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CD Review: Bach's Cello Suites

By John Sidgwick


PARIS, 19 September 2002 - The little French town of Auvers-sur-Oise not far from Paris is known worldwide as the place where Vincent van Gogh spent the last weeks of his life, where he painted some of his greatest masterpieces and where he eventually put an end to his life.

Until some twenty-five years ago, it remained the sleepy little place it had always been and a Sunday pilgrimage there could be very rewarding. The best was to arrive mid-morning by car or local train, book your table for lunch at the Auberge Van Gogh, stroll around the little market and then make your way on foot to the cemetery where Vincent and his faithful brother, Theo, lie side by side. On the return walk, you could pause for a moment in front of the church and stand on the very spot at a bend in the sloping path where the painter must have planted his easel to make the brooding, magnificent picture of the edifice - the touch of a red-tiled roof on the right-hand side of the painting provides the clue. You could then repair to the restaurant and enjoy an excellent and modestly-priced Sunday lunch; you might even sweetheart la patronne into letting you see the room in which Van Gogh died.

Almost inevitably, Auvers has been subjected to an assault by the tourist industry; yet somehow, in spite of hugely-increased numbers of visitors, the spirit of the place has been left intact. Moreover, since 1981, it has been the home for an excellent and enterprising festival of music and the arts during May and June each year. I was reminded of this when a CD produced under the auspices of the festival came my way, a complete recording of the Bach cello suites performed by the French cellist, Henri Demarquette.

This is a thoroughly worth while addition to the many recordings already available. Demarquette spans a tight arch over the pieces which make up each suite so that they are welded into a coherent whole. Throughout, his speeds are brisk but never to the point of rushing and the quality of his articulation is never less than admirable. This is particularly true in the hideously difficult 6th suite, which was originally written for a five-stringed instrument. In addition, Demarquette's intonation in the double-stopped passages in the high positions demanded by the score is a model of accuracy.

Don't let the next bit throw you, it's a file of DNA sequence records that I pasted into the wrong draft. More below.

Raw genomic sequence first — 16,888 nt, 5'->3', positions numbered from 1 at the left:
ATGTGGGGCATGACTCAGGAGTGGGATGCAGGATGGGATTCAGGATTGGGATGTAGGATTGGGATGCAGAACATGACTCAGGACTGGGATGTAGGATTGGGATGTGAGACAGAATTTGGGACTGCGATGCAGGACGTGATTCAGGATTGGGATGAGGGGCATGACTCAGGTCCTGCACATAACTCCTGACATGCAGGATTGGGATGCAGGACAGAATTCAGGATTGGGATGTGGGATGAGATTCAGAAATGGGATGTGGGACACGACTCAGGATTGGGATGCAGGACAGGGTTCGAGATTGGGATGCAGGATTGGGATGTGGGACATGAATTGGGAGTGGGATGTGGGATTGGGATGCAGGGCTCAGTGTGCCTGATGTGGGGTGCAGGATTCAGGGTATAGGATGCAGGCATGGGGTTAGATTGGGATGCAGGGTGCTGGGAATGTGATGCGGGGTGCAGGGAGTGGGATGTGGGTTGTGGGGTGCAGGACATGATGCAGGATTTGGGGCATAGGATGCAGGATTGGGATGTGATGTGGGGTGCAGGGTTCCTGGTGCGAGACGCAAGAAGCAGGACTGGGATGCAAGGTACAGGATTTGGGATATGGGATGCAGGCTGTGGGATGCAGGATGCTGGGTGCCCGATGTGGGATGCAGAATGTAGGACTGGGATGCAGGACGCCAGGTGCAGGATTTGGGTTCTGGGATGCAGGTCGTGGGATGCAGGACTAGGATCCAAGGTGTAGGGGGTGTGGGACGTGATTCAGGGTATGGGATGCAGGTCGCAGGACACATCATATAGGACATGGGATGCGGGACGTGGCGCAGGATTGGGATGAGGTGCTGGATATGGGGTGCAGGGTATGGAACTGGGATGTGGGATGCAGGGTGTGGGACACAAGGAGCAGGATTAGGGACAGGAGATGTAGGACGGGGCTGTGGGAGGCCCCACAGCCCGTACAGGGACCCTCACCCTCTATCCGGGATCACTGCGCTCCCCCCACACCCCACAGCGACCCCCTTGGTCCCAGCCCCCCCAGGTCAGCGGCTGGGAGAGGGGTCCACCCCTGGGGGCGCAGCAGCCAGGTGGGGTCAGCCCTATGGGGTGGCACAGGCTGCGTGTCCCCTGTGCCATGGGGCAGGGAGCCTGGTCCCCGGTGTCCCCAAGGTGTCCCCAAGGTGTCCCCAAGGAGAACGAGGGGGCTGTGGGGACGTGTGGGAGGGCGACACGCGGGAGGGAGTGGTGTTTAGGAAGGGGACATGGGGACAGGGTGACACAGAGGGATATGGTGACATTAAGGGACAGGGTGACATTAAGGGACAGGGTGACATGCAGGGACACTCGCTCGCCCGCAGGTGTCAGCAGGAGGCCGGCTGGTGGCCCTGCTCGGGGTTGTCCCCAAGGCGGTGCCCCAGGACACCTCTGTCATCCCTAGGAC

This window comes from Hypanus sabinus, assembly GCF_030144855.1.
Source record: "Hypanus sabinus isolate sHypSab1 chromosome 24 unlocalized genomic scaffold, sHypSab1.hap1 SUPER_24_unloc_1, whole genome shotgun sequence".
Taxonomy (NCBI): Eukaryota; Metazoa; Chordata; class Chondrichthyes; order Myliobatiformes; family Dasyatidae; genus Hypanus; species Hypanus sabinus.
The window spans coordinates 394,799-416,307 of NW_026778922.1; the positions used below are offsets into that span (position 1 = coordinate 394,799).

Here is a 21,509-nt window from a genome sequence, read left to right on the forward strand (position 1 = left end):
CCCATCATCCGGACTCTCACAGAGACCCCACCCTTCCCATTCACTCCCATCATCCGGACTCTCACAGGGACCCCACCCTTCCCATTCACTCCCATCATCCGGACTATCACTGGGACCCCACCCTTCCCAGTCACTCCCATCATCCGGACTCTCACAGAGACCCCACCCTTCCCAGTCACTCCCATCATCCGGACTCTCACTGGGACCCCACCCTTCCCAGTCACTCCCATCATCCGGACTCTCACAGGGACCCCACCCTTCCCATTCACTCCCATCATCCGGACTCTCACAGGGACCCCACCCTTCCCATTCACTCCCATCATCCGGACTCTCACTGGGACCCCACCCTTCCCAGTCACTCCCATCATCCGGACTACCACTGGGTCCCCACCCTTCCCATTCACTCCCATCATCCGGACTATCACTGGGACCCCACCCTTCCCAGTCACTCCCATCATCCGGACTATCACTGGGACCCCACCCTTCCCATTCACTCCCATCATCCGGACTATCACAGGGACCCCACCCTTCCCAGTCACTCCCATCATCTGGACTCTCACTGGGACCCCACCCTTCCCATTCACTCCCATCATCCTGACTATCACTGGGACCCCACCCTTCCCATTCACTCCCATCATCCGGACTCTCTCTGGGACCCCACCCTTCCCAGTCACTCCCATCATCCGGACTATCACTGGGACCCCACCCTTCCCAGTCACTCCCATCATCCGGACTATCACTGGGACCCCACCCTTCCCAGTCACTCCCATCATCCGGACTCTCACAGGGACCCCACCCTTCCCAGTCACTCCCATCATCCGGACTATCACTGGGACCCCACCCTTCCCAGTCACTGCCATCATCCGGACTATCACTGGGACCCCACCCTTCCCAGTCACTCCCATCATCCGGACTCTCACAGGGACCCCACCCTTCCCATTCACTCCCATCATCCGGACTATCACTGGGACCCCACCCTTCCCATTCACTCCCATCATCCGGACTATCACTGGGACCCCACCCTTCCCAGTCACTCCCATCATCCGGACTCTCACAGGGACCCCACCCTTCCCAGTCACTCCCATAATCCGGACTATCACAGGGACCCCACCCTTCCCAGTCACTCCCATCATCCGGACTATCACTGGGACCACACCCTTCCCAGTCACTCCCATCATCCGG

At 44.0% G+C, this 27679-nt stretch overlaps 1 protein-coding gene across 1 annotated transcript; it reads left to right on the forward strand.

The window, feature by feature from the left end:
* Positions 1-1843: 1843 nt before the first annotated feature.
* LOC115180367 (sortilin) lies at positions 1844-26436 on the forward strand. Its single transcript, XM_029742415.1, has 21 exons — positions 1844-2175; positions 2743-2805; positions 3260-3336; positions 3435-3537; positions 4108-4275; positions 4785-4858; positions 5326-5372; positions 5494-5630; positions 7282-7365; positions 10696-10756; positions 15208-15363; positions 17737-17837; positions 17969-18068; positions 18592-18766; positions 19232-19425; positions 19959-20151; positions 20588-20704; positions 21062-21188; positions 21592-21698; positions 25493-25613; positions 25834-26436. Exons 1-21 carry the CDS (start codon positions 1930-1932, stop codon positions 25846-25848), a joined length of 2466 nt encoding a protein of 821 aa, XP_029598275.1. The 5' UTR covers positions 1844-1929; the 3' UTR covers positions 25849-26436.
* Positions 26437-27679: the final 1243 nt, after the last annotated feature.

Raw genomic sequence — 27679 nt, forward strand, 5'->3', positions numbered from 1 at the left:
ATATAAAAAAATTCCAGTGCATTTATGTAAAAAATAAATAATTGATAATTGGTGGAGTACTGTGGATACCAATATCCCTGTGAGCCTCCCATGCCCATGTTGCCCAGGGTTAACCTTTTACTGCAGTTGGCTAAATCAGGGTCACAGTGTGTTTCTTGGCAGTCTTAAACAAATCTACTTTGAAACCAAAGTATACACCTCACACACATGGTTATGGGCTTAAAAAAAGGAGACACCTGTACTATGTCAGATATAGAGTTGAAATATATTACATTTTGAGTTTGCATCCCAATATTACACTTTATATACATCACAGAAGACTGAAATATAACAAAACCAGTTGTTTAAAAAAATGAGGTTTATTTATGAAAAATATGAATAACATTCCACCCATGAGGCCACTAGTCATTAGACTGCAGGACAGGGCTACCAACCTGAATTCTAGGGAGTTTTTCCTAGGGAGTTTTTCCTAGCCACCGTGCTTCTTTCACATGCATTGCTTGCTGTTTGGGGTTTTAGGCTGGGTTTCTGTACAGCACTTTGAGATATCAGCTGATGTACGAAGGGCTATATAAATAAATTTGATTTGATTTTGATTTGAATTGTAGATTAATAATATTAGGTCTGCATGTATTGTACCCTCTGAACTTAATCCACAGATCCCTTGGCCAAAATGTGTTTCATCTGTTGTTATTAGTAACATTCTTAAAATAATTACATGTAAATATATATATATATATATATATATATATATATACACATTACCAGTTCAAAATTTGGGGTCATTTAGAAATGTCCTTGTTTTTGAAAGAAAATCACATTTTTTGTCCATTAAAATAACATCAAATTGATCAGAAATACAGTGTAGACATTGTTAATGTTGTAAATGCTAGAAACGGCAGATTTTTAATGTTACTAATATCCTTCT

It occurred to me during several hearings of the two-disk set that in each suite, it is the sarabande that lies at the heart of the ensemble of dances. Only too often in performances of the sarabandes, players tend to go in for a juicy, romantic sound and to stretch out the tempo. And to be quite honest, who can blame them?! It is the one moment when they can really give full vent to the cello's glorious voice (another such moment being, of course, the prelude to the famous 5th suite). Demarquette, however wisely eschews such a path. There is no shortage of spirituality or of emotion in his performance of the sarabandes, but everything comes from a higher level. And this applies right through the succession of the suites. The courantes, gigues and bourrées are alive with a sort of sophisticated country joy and the allemandes give off a delicious whiff of nostalgia.

Not many years ago, the great tradition of French cello playing was struck a mortal blow by the deaths in quick succession of André Navarra, Paul Tortellier and Maurice Gendron. It is now clear that the future of cello playing in the country is in secure hands when it is entrusted to the likes of Demarquette, who is already an established international artist. At the age of thirty-two, he is in full possession of a mighty tone and technique and I look forward to hearing him in the great concertos.


Bach: Cello Suites / Henri Demarquette

J. S. Bach: Cello Suites, BWV 1007 - 1012
Henri Demarquette, cello
FAE009 - 2 CD
20 €


Related: Festival d'Auvers-sur-Oises


Missing Masterpieces: "Van Gogh's Van Goghs"



John Sidgwick writes on music in Britain and France for Culturekiosque.com.

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